3D printing is stuck firmly in the hobbyist world: It’s overly expensive, not at all practical, produces items of limited utility, and requires far too much time and effort. Yet it’s also so utterly transformative that the experience is other-worldly. Other-timely, really, since it’s obvious that this is how many daily objects will be produced in just a few years.
My 3D Printer: AIO Robotics Zeus
Way back in 2013 I decided to buy a 3D printer. I picked a brand new one on Kickstarter, the AIO Robotics Zeus, because I believed the team could deliver and that it would advance 3D printing from the tinkerer level (most earlier models were about as user-friendly as an Arduino) to the hobbyist realm (more like a Raspberry Pi). After a year of predictable delays, my printer was delivered in December and I’ve been playing with it ever since.
The Zeus is a true all-in-one device in two important ways:
- It prints and scans with no reconfiguration. Although there are other printers with a scanner option, most require substantial effort when switching from one mode to the other. It also copies and “faxes” (sending models over the Internet to other Zeus printers).
- It includes an embedded touch screen computer for truly standalone operation. Because 3D printing takes hours, it’s good to have a dedicated, purpose-built computer running the whole operation rather than tying up your computer and risking your model after 4 hours when Windows updates itself.
Although this combination seemed a bit aggressive for a Kickstarter project, I decided the AIO Robotics team was up to the challenge after reviewing their design: Most of the tricky bits of the Zeus are open source and off-the-shelf, including the printing and scanning software, and the design is fairly straightforward.
The only truly custom part of the Zeus is their “Thunderbolt” extruder. This is the heart of any printer, and the fact that they were designing and manufacturing their own gave me pause. But my faith was rewarded and the extruder has proven extremely capable. In fact, this could be the most valuable piece of IP the team has developed!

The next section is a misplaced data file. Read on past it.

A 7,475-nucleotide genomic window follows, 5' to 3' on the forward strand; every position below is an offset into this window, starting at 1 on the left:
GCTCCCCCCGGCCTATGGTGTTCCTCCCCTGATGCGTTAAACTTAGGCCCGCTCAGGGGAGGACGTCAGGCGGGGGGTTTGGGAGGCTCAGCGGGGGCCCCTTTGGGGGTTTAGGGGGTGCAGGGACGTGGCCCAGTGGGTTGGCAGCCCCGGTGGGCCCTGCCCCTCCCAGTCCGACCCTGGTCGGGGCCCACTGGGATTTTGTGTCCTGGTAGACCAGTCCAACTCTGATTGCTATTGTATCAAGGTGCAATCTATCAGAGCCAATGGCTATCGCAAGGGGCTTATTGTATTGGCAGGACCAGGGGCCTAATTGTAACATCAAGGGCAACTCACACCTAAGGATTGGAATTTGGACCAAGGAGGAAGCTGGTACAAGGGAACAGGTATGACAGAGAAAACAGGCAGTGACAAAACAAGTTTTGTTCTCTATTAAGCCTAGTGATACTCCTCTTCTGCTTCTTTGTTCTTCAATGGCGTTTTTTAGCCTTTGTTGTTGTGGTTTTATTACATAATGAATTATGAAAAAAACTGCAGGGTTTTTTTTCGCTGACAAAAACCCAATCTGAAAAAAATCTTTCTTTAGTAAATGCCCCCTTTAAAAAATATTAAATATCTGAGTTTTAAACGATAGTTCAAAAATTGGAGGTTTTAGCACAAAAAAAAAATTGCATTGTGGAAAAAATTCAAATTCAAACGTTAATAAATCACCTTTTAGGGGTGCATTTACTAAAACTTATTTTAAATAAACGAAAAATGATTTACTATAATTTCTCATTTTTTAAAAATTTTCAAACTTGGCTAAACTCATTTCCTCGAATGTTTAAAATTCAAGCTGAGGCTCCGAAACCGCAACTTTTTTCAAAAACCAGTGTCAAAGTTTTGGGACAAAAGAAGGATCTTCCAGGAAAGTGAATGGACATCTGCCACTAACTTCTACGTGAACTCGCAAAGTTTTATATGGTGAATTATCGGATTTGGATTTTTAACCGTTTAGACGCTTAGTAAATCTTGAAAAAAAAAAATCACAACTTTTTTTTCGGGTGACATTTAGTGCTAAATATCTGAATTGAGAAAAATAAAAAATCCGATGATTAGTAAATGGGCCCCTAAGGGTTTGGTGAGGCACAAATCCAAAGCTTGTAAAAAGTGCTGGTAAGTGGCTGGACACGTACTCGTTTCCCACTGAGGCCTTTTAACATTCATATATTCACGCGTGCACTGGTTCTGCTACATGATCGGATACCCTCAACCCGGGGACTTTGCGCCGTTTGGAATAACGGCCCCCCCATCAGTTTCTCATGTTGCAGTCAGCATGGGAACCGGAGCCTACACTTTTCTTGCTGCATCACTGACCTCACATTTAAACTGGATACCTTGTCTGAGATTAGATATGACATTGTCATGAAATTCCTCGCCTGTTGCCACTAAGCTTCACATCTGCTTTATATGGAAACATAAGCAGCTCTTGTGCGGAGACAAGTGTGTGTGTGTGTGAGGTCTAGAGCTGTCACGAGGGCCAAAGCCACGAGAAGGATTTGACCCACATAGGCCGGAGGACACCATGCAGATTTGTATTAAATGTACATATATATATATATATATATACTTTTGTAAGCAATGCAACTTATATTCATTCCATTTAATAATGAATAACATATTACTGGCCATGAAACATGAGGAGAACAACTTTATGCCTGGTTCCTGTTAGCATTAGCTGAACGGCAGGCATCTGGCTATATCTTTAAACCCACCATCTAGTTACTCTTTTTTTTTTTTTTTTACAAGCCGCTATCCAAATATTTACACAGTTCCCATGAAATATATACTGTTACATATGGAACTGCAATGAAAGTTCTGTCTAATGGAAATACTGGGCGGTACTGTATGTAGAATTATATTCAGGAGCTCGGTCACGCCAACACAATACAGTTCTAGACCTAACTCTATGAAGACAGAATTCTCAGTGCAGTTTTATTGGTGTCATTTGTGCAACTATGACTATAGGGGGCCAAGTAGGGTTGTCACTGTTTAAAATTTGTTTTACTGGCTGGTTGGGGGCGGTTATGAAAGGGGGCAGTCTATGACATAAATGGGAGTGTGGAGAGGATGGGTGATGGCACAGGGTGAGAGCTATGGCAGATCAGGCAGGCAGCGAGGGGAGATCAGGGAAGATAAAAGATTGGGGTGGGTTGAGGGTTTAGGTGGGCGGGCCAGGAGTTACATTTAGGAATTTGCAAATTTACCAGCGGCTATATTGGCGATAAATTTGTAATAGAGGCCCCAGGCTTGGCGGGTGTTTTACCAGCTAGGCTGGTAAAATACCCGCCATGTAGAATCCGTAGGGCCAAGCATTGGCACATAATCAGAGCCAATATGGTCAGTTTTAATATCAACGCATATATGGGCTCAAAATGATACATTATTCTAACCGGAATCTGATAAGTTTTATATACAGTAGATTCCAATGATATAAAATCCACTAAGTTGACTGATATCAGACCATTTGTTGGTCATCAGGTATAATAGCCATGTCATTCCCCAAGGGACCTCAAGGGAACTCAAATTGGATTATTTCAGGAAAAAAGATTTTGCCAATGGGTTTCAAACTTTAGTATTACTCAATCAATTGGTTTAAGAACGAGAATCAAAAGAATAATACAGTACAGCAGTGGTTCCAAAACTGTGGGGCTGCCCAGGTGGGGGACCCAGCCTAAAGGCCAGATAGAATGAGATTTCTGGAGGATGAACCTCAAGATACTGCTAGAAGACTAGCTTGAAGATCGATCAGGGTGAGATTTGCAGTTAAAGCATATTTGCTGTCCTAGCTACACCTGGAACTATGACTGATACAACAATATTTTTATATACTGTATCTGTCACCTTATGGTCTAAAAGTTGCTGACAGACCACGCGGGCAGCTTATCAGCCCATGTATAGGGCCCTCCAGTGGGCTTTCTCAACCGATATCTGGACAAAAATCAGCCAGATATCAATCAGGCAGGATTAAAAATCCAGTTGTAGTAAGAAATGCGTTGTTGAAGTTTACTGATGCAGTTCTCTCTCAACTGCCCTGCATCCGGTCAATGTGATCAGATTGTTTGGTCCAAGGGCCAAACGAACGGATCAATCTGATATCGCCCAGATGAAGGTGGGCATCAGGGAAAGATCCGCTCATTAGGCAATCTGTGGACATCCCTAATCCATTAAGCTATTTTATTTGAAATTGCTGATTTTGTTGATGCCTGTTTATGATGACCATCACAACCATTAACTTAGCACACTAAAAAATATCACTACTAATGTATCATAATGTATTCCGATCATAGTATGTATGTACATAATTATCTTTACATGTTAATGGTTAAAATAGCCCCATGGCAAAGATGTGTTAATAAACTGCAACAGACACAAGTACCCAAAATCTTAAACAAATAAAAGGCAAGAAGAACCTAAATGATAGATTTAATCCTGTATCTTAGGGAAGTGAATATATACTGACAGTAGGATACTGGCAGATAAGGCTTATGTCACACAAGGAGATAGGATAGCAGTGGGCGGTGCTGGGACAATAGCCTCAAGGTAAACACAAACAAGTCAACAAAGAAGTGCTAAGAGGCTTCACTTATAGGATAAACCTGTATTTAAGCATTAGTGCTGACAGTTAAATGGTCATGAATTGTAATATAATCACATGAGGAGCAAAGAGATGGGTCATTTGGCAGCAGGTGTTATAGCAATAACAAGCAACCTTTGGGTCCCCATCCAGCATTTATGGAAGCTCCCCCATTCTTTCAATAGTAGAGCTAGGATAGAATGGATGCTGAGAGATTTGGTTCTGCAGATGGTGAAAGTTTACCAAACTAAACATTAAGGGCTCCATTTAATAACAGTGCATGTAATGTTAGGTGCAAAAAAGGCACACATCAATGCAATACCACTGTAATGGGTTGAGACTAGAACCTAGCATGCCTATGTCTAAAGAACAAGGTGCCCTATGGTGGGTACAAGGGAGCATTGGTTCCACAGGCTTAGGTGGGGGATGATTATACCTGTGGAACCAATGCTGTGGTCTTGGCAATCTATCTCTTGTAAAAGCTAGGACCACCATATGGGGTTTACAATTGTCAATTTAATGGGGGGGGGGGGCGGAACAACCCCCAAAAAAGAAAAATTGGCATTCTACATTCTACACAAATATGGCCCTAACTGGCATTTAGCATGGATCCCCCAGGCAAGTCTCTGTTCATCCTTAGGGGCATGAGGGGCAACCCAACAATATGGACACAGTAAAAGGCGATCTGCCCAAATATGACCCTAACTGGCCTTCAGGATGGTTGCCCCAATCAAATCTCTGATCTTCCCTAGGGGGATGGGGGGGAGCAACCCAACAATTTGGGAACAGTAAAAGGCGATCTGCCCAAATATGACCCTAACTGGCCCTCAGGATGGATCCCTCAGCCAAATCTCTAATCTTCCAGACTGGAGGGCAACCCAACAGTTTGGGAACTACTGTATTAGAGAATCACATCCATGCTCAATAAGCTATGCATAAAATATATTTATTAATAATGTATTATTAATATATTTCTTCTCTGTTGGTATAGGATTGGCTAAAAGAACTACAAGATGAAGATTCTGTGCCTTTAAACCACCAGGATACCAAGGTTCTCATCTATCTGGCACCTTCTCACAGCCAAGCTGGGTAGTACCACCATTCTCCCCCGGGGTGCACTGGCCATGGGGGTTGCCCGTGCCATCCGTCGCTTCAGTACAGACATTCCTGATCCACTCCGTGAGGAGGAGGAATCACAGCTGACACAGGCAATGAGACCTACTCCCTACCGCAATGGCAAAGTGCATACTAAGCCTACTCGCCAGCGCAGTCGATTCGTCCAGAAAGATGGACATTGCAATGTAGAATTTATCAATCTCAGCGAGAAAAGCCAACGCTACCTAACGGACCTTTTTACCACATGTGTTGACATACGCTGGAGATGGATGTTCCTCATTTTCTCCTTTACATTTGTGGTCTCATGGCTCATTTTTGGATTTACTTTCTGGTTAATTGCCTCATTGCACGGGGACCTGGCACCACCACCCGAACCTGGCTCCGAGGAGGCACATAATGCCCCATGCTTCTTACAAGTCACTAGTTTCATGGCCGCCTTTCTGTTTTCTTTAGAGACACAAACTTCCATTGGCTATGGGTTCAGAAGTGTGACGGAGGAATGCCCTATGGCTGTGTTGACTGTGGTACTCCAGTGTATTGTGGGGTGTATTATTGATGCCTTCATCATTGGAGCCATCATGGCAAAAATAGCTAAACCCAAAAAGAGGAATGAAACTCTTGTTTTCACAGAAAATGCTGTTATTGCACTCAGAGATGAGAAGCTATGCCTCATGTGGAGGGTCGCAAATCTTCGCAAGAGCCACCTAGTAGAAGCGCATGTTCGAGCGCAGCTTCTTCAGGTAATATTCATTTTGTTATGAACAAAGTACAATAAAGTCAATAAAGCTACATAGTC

In practice, the Zeus prints quite well but falls well short in scanning. It maintains a library of printable objects internally and printing is both simple and predictable. The chassis is solid, with thick guide bars and a sturdy shell, and the only printing failures I’ve experienced were due to faulty designs or cracked filament.
Scanning is another story. Although some scans have worked out perfectly, most are useless, with extraneous “ghost blobs” appearing inside and outside the object in question. But AIO Robotics has consistently released software updates and scanning is improving markedly.
I have had a few issues, however. First, a too-soft adhesive was used to attach the removable glass turntable to its base, and this has come loose for me and a few others. I superglued it back together and it seems to be holding up. Also, the team is nearly absent from their own forums1 and hasn’t communicated with us owners at all since delivery. They seem still to be working, delivering software updates and news posts, but I’d like a lot more interaction as an early adopter!
Overall, I’m happy with the AIO Robotics Zeus printer. It is as functional and user-friendly as such a device could be at this point. So let’s step back and consider the category.
You Can’t Print That…
As a category, 3D printers are remarkably limited. Given the “maker” hype, and what I’m going to say in the next section, I think a massive reality check is in order!
Here’s what you truly can’t do with a 3D printer:
- Objects don’t magically appear – Buying a laser printer doesn’t mean you can immediately have the next great novel in your hands, and buying a 3D printer doesn’t mean you life will instantly be populated with cool toys. You have to create before you can print, or find someone else to create for you. This is non-trivial and time-consuming, even with excellent tools like Tinkercad and Thingiverse at your disposal.